Discovering the true value of SRI

In April 2010 an explosion on the Deepwater Horizon oil rig in the Gulf of Mexico claimed 11 lives and generated the worst oil spill in US history. It also decimated BP, the company operating it. Between April and June the oil giant saw more than 50% of its value wiped out and costs for the clean-up operation stood at $2.3bn (£1.57bn), in addition to a fund of $20bn (£13.5bn) set aside to compensate victims of the disaster.

BP’s corporate reputation will take years to recover but it wasn't the only company affected. Pension funds all over the world had huge sums invested in the multinational business, on the back of rising expectations of another surge in oil prices. The incident highlighted not only the reputational damage that can be done to companies and fund managers that fail to conduct thorough due diligence on the businesses in which they invest, but also the possible financial consequences.

“If anything positive is to come of the current environmental crisis in the Gulf of Mexico, it must surely be further support for the integration of environmental, social and governance risks in company analysis and investment decisions,” says Barbara Evans, sustainability research analyst at RCM. “Reward should not be based on delivery at any cost.”

While Deepwater Horizon has brought the whole issue of socially responsible investment (SRI) into sharper focus, pressure on fund owners and managers has been growing for several years through government legislation, scheme members and a greater focus on reputational risk by companies.

A recent survey by Allianz Global Investors found a majority of European pension experts viewed public opinion as the single biggest driver, with reputational risk also a major issue.

The economic downturn has also furthered the cause for SRI by highlighting the need for responsible business practices. “It has brought industry attention to the issue of corporate governance and the role of shareholders in engaging with and challenging company management,” says Will Oulton, head of responsible investment at Mercer.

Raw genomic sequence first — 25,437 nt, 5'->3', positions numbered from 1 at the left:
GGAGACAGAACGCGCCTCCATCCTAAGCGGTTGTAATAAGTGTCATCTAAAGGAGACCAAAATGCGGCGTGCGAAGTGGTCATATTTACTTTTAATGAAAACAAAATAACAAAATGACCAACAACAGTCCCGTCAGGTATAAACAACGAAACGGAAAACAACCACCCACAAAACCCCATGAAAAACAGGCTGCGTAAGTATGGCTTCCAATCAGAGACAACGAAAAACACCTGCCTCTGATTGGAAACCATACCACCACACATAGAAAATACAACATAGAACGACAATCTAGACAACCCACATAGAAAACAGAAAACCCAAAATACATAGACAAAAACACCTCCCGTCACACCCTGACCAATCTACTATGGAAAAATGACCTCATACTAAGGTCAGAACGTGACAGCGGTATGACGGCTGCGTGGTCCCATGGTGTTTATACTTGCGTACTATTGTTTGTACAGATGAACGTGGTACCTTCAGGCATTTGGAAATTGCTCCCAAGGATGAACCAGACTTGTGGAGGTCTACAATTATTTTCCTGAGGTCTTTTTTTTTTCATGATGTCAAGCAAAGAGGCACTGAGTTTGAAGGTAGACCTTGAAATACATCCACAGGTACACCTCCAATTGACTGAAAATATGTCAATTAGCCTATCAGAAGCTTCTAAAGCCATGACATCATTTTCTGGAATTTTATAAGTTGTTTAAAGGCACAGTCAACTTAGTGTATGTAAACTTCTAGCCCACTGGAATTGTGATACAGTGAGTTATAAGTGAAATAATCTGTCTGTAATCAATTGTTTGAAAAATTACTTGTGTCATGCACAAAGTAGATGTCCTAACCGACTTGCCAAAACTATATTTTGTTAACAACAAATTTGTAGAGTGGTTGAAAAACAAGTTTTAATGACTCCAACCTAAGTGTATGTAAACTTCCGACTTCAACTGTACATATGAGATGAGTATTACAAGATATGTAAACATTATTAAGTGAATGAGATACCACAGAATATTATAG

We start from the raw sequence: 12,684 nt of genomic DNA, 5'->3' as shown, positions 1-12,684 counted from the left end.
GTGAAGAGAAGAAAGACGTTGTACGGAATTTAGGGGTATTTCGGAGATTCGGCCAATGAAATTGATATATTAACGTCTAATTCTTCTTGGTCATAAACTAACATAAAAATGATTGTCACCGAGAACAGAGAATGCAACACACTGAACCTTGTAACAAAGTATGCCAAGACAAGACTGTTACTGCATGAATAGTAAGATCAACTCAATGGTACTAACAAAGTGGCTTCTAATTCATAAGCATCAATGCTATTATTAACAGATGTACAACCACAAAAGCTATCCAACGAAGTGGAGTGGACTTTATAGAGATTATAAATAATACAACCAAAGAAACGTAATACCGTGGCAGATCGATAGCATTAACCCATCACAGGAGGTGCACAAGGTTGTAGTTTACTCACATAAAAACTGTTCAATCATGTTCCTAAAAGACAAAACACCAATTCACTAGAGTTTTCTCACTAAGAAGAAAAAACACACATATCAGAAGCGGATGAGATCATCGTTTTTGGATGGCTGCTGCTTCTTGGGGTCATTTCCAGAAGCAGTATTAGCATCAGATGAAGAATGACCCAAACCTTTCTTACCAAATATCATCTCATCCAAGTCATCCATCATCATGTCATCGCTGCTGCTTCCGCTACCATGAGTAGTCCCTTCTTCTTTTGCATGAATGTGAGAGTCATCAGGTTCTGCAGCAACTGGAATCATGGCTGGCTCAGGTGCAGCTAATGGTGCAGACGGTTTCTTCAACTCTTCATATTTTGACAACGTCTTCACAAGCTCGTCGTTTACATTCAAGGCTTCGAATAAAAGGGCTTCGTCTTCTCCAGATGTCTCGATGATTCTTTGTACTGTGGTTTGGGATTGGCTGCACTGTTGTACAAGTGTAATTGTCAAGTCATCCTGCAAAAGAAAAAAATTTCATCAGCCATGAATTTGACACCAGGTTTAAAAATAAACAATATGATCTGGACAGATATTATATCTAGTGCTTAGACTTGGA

In the UK, the debate around the process of active ownership and prudent stewardship of assets is currently being debated through the Financial Reporting Council’s consultation on a “stewardship code” for institutional investors.

“Asset owners and investment managers have actually increased their commitment to SRI and sus-tainability investing in the wake of the financial crisis,” says Evans.

She points to the results of a 2009 UN Principles for Responsible Investment report, which found that not only had the number of signatories risen from 381 in 2008 to 560 in 2009, but that they were also more active in integrating such research into investment decision-making.

Interest in purely sustainable initiatives has suffered, however, says Gerhard Wagner, senior port-folio manager at Swisscanto. “The recent financial crisis was, as we know, a debt crisis,” he says. “A significant number of sustainable investments such as wind farms are financed with debt and, since this became more difficult to obtain, demand has suffered.”
The options available to pension funds and asset managers in terms of SRI have broadened considerably over the past decade. “Ten years ago it tended to focus on ethical investment, which was all about excluding certain sectors with which people weren’t happy, such as tobacco, gambling or armaments,” says Amanda Young, SRI officer at Newton Investment Management.

Now, businesses can choose to invest in dedicated funds which specialise in energy, water or agricultural conservation or only back organisations with a strong record in the area of corporate and social responsibility. Others may take more of an activist approach, says Young, and invest in those that have underperformed in this area up to now with the hope of influencing their future strategy.